Militarised memory: war myths and cults
The theme of Belarusian contributions to the victory and crucial role of partisan movement create a certain counter-narrative to the memory politics in contemporary Russia. The latter is actively developing its own version of the sacred Great Patriotic War, prioritising exclusively Soviet/Russian role in the defeat of the Nazi Germany.
Appropriation of the victory in the war became especially important with the start of the Russian-Ukrainian conflict in 2014, as Russia started to assert its dominance in the post-Soviet region. One of the recent images of Russian war cult are the black-orange striped St. George's ribbons, which replaced the red flags as major war-related symbols.
The ribbons appeared in 2005 in reaction to the Orange revolution in Ukraine and firmly took hold in the public sphere during the recent Russian-Ukrainian confrontation. Along with the portraits of Stalin, military posters, and anti-German car stickers these ribbons became more prominent in public and virtual space as tools of aggressive memory construction.
This merchandise gradually appears to find its way to Belarus, yet the state attempts to counteract the trend. Both Belarus and Kazakhstan developed their own versions of a special ribbon for the Victory Day. Babrujsk municipality recently prohibited to use St. George's ribbons and Russian flags during the Victory Day themed car rally.
In contrast to Belarus, the war cult in Russia assumes more assertive forms. In one of the recent incidents, people wearing WWII uniforms and St. George's ribbons threw raw eggs and disinfectant at the high school participants of the annual research contest “The Individual in History. Russia in the 20th Century,” organised by the human rights group Memorial. Protesters accused it of falsifying history, labelling students as “fascists” and “traitors.” Among the victims of this attack was the Russian writer Liudmila Ulitskaia.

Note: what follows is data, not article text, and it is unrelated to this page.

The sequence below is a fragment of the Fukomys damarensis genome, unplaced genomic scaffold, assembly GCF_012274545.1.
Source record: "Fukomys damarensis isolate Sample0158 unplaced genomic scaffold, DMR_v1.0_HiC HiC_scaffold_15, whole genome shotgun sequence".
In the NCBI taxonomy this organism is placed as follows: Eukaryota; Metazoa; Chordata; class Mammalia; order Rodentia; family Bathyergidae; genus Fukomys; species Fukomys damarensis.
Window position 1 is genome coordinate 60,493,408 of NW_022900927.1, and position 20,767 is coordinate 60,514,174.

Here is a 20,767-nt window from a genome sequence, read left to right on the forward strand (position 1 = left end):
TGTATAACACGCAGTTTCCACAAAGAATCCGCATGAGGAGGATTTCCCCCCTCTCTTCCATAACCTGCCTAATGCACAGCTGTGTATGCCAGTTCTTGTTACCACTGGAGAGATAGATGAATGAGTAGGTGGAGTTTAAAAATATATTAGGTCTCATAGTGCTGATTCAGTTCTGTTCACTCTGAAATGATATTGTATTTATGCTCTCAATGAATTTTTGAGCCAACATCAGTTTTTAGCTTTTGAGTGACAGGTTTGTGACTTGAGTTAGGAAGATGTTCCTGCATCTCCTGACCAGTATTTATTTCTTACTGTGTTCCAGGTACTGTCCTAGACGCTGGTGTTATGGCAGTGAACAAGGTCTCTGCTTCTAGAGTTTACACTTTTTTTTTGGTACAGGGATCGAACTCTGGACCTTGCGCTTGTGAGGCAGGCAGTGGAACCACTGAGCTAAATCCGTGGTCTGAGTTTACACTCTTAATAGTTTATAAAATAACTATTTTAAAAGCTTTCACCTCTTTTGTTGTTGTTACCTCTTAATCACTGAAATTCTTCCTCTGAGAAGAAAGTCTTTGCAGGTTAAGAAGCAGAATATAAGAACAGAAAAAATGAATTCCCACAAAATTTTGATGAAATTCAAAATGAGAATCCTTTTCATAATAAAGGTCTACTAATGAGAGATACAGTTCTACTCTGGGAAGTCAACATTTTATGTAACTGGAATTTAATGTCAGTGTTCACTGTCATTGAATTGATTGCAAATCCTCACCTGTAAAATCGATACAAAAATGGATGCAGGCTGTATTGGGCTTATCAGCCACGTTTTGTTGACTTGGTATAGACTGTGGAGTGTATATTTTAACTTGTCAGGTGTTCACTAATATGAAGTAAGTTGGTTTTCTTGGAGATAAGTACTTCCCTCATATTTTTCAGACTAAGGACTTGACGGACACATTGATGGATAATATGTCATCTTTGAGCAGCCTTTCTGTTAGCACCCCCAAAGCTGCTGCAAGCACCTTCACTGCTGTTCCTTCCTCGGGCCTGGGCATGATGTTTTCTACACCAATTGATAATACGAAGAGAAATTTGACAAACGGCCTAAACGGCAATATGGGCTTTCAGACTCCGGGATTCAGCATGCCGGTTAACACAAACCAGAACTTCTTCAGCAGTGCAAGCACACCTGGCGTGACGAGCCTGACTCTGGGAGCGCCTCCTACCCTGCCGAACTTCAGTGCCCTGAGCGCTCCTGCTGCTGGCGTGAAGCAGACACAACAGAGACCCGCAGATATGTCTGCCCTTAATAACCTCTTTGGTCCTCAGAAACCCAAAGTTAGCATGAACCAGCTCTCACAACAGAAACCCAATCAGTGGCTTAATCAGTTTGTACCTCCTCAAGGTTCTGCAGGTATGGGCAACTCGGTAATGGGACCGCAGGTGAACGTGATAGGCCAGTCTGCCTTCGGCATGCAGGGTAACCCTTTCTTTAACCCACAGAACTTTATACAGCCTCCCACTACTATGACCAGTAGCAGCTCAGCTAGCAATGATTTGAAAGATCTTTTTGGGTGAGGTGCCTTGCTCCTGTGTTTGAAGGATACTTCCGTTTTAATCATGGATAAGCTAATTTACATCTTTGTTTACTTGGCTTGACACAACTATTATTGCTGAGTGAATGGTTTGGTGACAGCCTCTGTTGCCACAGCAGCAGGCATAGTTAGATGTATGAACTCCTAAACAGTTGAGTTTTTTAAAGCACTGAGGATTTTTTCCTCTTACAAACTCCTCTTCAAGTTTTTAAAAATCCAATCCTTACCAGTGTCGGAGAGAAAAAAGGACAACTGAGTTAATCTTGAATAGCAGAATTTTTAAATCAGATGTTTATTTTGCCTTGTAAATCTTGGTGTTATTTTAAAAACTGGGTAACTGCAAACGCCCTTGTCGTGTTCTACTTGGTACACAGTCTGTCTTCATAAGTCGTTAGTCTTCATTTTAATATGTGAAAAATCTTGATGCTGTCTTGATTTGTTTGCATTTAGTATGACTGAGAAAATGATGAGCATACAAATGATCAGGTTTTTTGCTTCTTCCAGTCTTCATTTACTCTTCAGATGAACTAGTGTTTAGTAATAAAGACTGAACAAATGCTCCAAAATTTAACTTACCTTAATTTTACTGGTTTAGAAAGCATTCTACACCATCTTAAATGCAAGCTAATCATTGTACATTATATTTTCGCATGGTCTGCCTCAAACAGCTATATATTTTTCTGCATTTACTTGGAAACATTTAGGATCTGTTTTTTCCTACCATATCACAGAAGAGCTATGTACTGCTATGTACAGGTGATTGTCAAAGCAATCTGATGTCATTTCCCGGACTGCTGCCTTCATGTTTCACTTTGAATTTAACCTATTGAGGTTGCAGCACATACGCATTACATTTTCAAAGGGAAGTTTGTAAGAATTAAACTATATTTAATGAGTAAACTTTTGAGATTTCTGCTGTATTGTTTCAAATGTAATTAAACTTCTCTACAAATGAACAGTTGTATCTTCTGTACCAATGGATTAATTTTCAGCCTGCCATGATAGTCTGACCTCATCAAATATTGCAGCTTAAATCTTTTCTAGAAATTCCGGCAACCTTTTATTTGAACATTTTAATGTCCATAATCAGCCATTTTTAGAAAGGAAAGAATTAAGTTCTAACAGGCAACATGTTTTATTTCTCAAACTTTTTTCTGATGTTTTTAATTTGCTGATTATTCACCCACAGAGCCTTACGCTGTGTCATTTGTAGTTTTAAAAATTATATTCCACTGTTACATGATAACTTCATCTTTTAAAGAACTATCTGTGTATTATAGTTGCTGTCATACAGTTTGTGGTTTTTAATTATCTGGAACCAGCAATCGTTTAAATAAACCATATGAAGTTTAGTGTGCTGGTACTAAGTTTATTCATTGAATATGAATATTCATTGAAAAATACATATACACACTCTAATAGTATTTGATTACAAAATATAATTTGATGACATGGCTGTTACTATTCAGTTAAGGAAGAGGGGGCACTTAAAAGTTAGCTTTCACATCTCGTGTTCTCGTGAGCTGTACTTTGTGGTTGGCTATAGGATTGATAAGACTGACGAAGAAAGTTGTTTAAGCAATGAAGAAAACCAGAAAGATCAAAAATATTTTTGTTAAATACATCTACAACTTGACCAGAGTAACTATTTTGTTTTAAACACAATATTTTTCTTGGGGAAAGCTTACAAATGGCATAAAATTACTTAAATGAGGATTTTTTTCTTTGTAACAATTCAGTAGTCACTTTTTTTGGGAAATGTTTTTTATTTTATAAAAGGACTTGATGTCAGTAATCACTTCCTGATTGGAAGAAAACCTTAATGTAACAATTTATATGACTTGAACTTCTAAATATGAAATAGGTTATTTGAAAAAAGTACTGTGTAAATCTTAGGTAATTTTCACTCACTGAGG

By comparison, Belarusian version of war memory is less aggressive, as the state is not actively involved in any ongoing military conflicts. Yet Victory Day commemorations in Belarus show how war cults in essence prevent coming to terms with the war trauma, especially when the state deliberately upholds military-oriented patriotic education, inspired by Soviet approaches.
In this respect, Victory Day celebrations might better fulfil their purpose, if they genuinely focus on the message of peace and encourage historical reflection, rather than military grandeur. The main challenge is to shape collective memory in a less artificial way, avoiding trivialisation of the immense human sacrifice, that Belarusians paid during the war.